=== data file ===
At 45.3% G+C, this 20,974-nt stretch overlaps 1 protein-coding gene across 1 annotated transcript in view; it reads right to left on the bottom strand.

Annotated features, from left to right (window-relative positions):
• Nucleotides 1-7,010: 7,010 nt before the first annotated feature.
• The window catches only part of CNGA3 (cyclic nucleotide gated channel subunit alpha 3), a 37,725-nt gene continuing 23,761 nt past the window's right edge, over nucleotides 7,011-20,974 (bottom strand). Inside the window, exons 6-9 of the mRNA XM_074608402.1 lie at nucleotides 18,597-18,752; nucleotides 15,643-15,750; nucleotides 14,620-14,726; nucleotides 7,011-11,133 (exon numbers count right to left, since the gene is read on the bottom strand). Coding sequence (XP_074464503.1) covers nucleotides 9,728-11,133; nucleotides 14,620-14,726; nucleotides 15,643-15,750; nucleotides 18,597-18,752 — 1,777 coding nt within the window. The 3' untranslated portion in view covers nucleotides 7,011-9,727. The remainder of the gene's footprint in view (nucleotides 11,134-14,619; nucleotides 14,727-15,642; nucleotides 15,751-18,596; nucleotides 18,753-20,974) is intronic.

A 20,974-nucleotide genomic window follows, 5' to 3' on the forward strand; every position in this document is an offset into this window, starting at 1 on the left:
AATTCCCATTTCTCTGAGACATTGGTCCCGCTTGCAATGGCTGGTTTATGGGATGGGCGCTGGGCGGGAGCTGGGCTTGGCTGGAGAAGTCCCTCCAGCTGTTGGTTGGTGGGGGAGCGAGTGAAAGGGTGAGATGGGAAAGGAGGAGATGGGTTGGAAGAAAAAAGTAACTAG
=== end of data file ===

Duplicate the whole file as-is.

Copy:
At 45.3% G+C, this 20,974-nt stretch overlaps 1 protein-coding gene across 1 annotated transcript in view; it reads right to left on the bottom strand.

Annotated features, from left to right (window-relative positions):
• Nucleotides 1-7,010: 7,010 nt before the first annotated feature.
• The window catches only part of CNGA3 (cyclic nucleotide gated channel subunit alpha 3), a 37,725-nt gene continuing 23,761 nt past the window's right edge, over nucleotides 7,011-20,974 (bottom strand). Inside the window, exons 6-9 of the mRNA XM_074608402.1 lie at nucleotides 18,597-18,752; nucleotides 15,643-15,750; nucleotides 14,620-14,726; nucleotides 7,011-11,133 (exon numbers count right to left, since the gene is read on the bottom strand). Coding sequence (XP_074464503.1) covers nucleotides 9,728-11,133; nucleotides 14,620-14,726; nucleotides 15,643-15,750; nucleotides 18,597-18,752 — 1,777 coding nt within the window. The 3' untranslated portion in view covers nucleotides 7,011-9,727. The remainder of the gene's footprint in view (nucleotides 11,134-14,619; nucleotides 14,727-15,642; nucleotides 15,751-18,596; nucleotides 18,753-20,974) is intronic.

A 20,974-nucleotide genomic window follows, 5' to 3' on the forward strand; every position in this document is an offset into this window, starting at 1 on the left:
AATTCCCATTTCTCTGAGACATTGGTCCCGCTTGCAATGGCTGGTTTATGGGATGGGCGCTGGGCGGGAGCTGGGCTTGGCTGGAGAAGTCCCTCCAGCTGTTGGTTGGTGGGGGAGCGAGTGAAAGGGTGAGATGGGAAAGGAGGAGATGGGTTGGAAGAAAAAAGTAACTAG